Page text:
• The impact of tuning on the performance of a cavity-backed slot antenna with an antenna resonating element of the type shown in FIG. 7 is shown in FIG. 9. FIG. 9 is a graph of antenna performance (standing wave ratio SWR) versus operating frequency f. Dashed curve 66 corresponds to antenna performance when antenna slot 48A is fed in the absence of parasitic slot 48B and in the absence of tuning capacitor 44. Solid curve 64 corresponds to antenna performance when antenna slot 48A is fed directly, parasitic slot 48B is present, and tuning capacitor 44 is present.
  • In the example of FIG. 9, frequencies fa and fb are center frequencies for a dual band antenna such as a dual band antenna for supporting IEEE 802.11 communications. In this type of scenario, frequency fa may be, for example, 2.4 GHz and frequency fb may be, for example, 5 GHz. Other types of antenna arrangements (e.g., using fewer than two bands or more than two bands in antenna 14 or using different band frequencies) may also be used. The use of a dual band IEEE 802.11 configuration is merely illustrative.
  • When slot 48B and capacitor 44 are not present, the antenna may exhibit resonant peaks 72 and 74 that are not both aligned with desired communications bands (i.e., peaks 72 and 74 may not both be aligned with band center frequencies fa and fb). The bandwidths of the antenna in the upper and lower bands may also be narrower than desired. For example, the bandwidth BW1 of the band associated with resonant peak 74 (i.e., the upper band) may be undesirably narrow.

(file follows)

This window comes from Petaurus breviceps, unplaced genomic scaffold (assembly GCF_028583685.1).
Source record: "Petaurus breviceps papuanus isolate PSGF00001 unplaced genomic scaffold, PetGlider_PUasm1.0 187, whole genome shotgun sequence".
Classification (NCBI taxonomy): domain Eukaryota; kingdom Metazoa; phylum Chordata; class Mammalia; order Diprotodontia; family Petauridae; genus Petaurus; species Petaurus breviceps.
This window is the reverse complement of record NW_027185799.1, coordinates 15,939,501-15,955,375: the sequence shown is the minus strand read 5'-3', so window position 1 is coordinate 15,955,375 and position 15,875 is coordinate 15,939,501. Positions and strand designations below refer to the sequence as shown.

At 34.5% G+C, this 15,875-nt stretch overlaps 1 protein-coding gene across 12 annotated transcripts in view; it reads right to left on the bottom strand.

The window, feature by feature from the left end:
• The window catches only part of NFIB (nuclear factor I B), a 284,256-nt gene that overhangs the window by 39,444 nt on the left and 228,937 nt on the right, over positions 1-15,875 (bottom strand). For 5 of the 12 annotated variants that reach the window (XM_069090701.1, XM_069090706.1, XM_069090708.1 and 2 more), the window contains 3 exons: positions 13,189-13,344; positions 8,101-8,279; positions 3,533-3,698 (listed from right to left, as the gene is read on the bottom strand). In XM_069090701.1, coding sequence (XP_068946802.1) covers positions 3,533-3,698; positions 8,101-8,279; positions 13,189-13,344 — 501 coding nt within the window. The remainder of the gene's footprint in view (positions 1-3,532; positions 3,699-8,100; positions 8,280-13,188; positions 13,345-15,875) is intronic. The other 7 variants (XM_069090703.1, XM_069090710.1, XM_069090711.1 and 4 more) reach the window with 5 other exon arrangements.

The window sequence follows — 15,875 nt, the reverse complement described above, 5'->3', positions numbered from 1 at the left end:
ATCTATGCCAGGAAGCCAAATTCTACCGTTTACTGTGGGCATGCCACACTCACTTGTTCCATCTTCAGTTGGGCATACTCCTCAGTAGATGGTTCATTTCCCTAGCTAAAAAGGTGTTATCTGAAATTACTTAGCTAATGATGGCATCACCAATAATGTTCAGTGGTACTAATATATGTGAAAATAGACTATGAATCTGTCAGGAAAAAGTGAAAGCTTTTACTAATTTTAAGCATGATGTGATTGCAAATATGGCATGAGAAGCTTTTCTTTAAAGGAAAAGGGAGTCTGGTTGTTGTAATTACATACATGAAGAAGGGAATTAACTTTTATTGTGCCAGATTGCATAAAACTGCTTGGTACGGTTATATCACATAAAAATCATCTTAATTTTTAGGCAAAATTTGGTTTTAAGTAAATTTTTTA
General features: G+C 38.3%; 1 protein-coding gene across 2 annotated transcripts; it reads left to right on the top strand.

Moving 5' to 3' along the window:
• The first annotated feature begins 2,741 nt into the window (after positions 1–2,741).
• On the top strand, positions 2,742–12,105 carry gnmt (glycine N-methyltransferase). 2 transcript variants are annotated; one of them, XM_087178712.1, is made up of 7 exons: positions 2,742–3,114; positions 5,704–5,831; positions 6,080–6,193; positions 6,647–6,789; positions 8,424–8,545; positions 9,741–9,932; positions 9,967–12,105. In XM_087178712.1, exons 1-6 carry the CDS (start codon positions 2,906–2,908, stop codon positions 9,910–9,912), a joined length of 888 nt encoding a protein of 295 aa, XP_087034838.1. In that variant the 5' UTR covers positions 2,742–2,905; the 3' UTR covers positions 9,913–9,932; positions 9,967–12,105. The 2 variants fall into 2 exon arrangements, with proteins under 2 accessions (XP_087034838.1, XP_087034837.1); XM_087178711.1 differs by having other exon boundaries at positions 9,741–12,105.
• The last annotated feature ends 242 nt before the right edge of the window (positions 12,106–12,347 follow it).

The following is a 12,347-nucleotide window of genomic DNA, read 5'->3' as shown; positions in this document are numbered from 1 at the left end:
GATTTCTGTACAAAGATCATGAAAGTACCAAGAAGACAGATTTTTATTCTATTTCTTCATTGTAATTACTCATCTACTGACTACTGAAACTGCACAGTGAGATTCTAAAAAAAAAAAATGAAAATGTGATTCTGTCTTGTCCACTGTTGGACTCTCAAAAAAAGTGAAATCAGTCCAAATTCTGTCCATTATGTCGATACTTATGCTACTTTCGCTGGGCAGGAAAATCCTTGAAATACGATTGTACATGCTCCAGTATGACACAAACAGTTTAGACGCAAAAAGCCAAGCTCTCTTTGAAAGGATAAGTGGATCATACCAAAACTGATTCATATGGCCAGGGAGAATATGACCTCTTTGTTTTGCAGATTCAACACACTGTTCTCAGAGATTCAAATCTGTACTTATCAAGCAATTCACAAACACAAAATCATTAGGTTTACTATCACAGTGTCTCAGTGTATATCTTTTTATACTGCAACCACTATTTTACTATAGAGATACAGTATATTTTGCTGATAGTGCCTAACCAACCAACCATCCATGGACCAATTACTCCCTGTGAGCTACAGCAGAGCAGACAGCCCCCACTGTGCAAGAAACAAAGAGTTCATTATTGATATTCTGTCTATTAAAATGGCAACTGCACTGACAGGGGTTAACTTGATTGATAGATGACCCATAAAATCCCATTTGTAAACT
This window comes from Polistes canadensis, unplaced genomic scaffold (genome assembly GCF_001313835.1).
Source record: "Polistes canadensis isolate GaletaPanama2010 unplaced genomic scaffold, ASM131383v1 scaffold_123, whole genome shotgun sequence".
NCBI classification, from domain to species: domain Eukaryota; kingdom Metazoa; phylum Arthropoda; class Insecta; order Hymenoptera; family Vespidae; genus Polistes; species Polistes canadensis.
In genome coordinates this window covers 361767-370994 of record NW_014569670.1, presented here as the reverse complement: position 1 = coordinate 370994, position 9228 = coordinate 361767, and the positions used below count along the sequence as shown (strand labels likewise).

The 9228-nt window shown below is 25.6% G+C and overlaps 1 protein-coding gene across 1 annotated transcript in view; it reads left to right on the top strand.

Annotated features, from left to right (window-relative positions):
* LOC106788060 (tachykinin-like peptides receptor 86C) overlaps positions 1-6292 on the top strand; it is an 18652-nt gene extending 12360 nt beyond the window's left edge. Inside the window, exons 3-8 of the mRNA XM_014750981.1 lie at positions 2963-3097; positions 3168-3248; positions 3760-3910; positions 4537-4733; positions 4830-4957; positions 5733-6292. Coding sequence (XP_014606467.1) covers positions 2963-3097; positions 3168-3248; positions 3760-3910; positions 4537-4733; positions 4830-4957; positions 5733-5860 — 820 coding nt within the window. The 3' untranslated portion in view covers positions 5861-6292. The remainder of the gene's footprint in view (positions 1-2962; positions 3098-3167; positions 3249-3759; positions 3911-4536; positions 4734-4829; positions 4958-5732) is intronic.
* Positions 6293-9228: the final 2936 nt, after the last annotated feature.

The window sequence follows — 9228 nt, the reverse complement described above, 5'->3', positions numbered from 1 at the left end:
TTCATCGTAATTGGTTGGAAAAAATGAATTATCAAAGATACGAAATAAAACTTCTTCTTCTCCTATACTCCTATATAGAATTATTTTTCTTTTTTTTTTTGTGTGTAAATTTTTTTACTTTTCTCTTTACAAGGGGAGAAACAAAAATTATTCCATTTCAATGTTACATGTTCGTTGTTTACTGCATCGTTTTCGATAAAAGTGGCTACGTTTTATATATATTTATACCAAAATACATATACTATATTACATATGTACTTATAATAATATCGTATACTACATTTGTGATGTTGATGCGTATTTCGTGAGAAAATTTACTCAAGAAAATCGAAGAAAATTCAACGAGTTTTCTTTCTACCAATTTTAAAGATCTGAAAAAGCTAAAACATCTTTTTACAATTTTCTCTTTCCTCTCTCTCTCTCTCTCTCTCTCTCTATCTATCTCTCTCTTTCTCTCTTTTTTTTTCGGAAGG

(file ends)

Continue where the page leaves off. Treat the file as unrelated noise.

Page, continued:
• When slot 48B and capacitor 44 are present, antenna 44 may operate as desired. In particular, resonant peak 74 may be moved lower in frequency by the presence of capacitor 44 (larger values of which may be used to produce correspondingly larger downward frequency shifts in peak 74). In this position, frequency peak 70 may be properly aligned with upper band center frequency fb. The position of peak 72 may also shift (e.g., to the position shown by frequency peak 68, which is properly aligned with lower band frequency fa). The presence of parasitic slot 48B may help broaden the bandwidth of the antenna. For example, the bandwidth of antenna 14 at upper frequency fb may be broadened from BW1 (when no parasitic slot is present) to BW2 (in the presence of parasitic slot 48B).
  • The foregoing is merely illustrative of the principles of this invention and various modifications can be made by those skilled in the art without departing from the scope and spirit of the invention.

Claims (20)

  1. 1. A cavity-backed slot antenna, comprising:
    a conductive cavity; and
    an antenna resonating element comprising a first slot that is directly fed using first and second antenna feed terminals and a second slot that is not directly feed by the first and second antenna feed terminals and that serves as a parasitic antenna slot.
  2. 2. The cavity-backed slot antenna defined in claim 1 further comprising an electrical component on the antenna resonating element that tunes the antenna.